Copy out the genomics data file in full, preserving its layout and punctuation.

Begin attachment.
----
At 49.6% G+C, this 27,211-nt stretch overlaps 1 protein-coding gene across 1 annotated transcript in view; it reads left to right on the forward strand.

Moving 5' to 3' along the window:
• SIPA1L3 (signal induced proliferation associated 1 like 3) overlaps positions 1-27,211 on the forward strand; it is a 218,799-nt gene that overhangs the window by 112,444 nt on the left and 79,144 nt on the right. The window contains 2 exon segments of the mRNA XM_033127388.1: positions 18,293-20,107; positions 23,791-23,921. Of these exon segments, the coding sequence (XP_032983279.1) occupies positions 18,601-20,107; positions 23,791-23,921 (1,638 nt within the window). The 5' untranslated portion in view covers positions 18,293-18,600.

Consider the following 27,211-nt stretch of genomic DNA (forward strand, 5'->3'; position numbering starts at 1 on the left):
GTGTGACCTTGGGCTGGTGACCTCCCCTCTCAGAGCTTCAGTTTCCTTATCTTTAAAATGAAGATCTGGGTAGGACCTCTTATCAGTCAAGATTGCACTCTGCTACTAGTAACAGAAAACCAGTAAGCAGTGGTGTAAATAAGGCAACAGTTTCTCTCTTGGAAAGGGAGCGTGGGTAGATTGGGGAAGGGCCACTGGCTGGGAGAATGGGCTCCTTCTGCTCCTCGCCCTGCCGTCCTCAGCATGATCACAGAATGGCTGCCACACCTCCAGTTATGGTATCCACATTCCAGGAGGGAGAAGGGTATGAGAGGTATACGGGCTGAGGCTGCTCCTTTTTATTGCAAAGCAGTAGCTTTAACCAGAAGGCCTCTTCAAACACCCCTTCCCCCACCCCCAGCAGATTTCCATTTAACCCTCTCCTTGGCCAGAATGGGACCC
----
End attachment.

At 49.6% G+C, this 27,211-nt stretch overlaps 1 protein-coding gene across 1 annotated transcript in view; it reads left to right on the forward strand.

Moving 5' to 3' along the window:
• SIPA1L3 (signal induced proliferation associated 1 like 3) overlaps positions 1-27,211 on the forward strand; it is a 218,799-nt gene that overhangs the window by 112,444 nt on the left and 79,144 nt on the right. The window contains 2 exon segments of the mRNA XM_033127388.1: positions 18,293-20,107; positions 23,791-23,921. Of these exon segments, the coding sequence (XP_032983279.1) occupies positions 18,601-20,107; positions 23,791-23,921 (1,638 nt within the window). The 5' untranslated portion in view covers positions 18,293-18,600.

Consider the following 27,211-nt stretch of genomic DNA (forward strand, 5'->3'; position numbering starts at 1 on the left):
GTGTGACCTTGGGCTGGTGACCTCCCCTCTCAGAGCTTCAGTTTCCTTATCTTTAAAATGAAGATCTGGGTAGGACCTCTTATCAGTCAAGATTGCACTCTGCTACTAGTAACAGAAAACCAGTAAGCAGTGGTGTAAATAAGGCAACAGTTTCTCTCTTGGAAAGGGAGCGTGGGTAGATTGGGGAAGGGCCACTGGCTGGGAGAATGGGCTCCTTCTGCTCCTCGCCCTGCCGTCCTCAGCATGATCACAGAATGGCTGCCACACCTCCAGTTATGGTATCCACATTCCAGGAGGGAGAAGGGTATGAGAGGTATACGGGCTGAGGCTGCTCCTTTTTATTGCAAAGCAGTAGCTTTAACCAGAAGGCCTCTTCAAACACCCCTTCCCCCACCCCCAGCAGATTTCCATTTAACCCTCTCCTTGGCCAGAATGGGACCC